3D Pick & Mix: Object Part Blending in Joint Shape and Image Manifolds

11/02/2018 ∙ by Adrian Penate-Sanchez, et al. ∙ University of Oxford 0

We present 3D Pick & Mix, a new 3D shape retrieval system that provides users with a new level of freedom to explore 3D shape and Internet image collections by introducing the ability to reason about objects at the level of their constituent parts. While classic retrieval systems can only formulate simple searches such as "find the 3D model that is most similar to the input image" our new approach can formulate advanced and semantically meaningful search queries such as: "find me the 3D model that best combines the design of the legs of the chair in image 1 but with no armrests, like the chair in image 2". Many applications could benefit from such rich queries, users could browse through catalogues of furniture and pick and mix parts, combining for example the legs of a chair from one shop and the armrests from another shop.



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1 Introduction

As databases of images and 3D shapes keep growing in size and number, organizing and exploring them has become increasingly complex. While most tools so far have dealt with shape and appearance modalities separately, some recent methods [15, 10] have begun to exploit the complementary nature of these two sources of information and to reap the benefits of creating a common representation for images and 3D models. Once images and 3D shapes are linked together, many possibilities open up to transfer what is learnt from one modality to another. Creating a joint embedding allows to retrieve 3D models based on image queries (or vice-versa) or to align images of similar 3D shapes. However, recent retrieval methods still fall short of being flexible enough to allow advanced queries. Crucially, they are limited to reasoning about objects as a whole – taking a single query image (or shape) as input at test time prevents them from combining object properties from different inputs. 3D Pick & Mix overcomes this limitation by reasoning about objects at the level of parts. It can formulate advanced queries such as: “find me the 3D model that best combines the design of the backrest of the chair in image with the shape of the legs of the chair in image (see Fig. 1) or “retrieve chairs with wheels”. The ability to reason at the level of parts provides users with a new level of freedom to explore 3D shape and image datasets. Users could browse through catalogues of furniture and pick and mix parts, combining for example the legs of a favourite chair from one catalogue and the armrests from another (see Fig. 1).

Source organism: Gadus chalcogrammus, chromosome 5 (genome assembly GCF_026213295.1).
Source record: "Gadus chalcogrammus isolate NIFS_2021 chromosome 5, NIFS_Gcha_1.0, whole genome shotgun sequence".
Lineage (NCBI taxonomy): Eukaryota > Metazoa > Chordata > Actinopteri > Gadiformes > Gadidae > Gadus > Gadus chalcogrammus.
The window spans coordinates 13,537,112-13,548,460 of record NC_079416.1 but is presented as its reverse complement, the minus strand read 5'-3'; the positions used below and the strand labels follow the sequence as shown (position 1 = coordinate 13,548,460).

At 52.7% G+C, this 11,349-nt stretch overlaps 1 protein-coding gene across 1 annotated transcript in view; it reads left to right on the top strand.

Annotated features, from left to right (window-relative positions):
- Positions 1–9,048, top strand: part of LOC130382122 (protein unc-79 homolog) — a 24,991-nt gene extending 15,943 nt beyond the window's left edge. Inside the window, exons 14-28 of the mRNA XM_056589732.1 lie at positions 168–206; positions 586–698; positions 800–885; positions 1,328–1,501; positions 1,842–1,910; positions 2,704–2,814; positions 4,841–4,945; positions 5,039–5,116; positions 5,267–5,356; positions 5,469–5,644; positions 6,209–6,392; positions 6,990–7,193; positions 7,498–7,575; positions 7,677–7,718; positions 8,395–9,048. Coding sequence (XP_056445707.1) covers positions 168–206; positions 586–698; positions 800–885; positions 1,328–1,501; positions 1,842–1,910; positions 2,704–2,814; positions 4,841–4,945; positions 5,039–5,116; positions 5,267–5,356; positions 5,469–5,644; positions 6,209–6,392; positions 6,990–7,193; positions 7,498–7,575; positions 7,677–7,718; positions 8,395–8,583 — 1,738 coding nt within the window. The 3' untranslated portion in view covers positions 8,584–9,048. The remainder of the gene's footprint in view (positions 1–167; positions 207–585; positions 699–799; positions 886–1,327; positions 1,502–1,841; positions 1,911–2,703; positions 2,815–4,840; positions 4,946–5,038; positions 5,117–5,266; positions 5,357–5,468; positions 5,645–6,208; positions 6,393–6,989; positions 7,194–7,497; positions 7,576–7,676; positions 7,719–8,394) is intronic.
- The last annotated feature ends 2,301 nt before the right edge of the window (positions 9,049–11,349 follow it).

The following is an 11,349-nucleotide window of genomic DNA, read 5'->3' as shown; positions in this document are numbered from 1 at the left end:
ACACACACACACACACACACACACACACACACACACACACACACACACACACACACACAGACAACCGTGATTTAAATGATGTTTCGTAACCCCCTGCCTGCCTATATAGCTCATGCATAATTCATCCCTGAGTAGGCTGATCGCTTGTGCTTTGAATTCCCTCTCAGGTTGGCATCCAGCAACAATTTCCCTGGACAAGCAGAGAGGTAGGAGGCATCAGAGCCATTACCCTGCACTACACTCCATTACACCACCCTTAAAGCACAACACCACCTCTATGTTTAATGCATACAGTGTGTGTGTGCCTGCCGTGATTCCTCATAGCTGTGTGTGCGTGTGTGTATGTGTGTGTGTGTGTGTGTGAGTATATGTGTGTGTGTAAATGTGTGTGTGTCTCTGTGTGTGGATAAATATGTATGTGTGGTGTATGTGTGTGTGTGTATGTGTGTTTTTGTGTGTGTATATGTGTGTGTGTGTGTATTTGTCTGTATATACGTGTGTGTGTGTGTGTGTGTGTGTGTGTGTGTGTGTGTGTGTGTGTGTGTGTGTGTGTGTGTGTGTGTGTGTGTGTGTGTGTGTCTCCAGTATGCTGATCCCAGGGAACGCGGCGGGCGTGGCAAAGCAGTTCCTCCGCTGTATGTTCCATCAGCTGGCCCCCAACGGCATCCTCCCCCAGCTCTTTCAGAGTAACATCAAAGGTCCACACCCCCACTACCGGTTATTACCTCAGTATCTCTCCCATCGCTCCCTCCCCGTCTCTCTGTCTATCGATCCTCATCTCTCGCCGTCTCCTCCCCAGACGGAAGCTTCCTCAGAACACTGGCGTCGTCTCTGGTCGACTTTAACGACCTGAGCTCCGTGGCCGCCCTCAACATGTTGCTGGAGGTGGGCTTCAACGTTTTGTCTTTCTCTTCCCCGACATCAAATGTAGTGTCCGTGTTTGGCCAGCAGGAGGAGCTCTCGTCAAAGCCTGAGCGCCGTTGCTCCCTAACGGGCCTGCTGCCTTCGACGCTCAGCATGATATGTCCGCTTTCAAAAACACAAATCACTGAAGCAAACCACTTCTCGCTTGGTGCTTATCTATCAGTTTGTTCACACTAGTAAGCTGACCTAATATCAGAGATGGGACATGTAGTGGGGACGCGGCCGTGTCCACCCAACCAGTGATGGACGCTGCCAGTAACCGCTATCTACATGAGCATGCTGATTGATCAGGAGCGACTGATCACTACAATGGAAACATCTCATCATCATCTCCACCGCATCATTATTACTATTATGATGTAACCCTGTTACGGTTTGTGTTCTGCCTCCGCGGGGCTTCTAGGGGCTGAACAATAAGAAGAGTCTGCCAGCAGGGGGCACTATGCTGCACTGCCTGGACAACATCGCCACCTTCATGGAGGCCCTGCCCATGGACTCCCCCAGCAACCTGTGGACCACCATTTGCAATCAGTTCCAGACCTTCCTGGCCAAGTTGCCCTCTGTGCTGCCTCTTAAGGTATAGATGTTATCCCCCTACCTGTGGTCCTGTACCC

Figure 1: Our approach takes two (or more) inputs, either RGB images or 3D models, and part labels such as ”legs” or ”backrest” and retrieves a shape that combines object parts or properties from all inputs, via a cross-manifold optimization technique.

Our system first builds independent manifold shape spaces for each object part (see Fig. 4). A CNN-based manifold coordinate regressor is trained to map real images of an object to the part manifolds. Our novel deep architecture jointly performs semantic segmentation of object parts and coordinate regression for each part on the corresponding shape manifold. This network is trained using only synthetic data, Fig. 2 illustrates the architecture. At test time the user provides two (or more) images (or 3D models) as input and determines which parts they would like to pick from each (note that this only requires a label name such as ’legs’). Our system retrieves the model that best fits the arrangement of parts by performing a cross-manifold optimization (see Fig. 1). The main contributions of our 3D Pick & Mix system are:

  • We learn embeddings (manifolds) for object parts (for instance the legs or the armrests of chairs) which allow us to retrieve images or 3D models of objects with similarly shaped parts.

  • We propose a new deep architecture that can map RGB images onto these manifolds of parts by regressing their coordinates. Crucially, the input to the network is simply an RGB image and the name (label) of the object part. The CNN learns to: (i) segment the pixels that correspond to the chosen part, and (ii) regress its coordinates on the shape manifold.

  • At query time our retrieval system can combine object parts from multiple input images, enabled by a cross-manifold optimization technique.

2 Related Work

Joint 3D model/image embeddings: While most shape retrieval methods had traditionally dealt with shape and appearance modalities separately, a recent trend has emerged that exploits the complementary nature of appearance and shape by creating a common representation for images and 3D models.  [10]

exploits the different advantages of shape and images by using the robustness of 3D models for alignment and pose estimation and the reliability of image labels to identify the objects. While they do not explicitly create a joint manifold based on shape similarity they do rely on image representations for both modalities. Another example of 3D model/image embedding is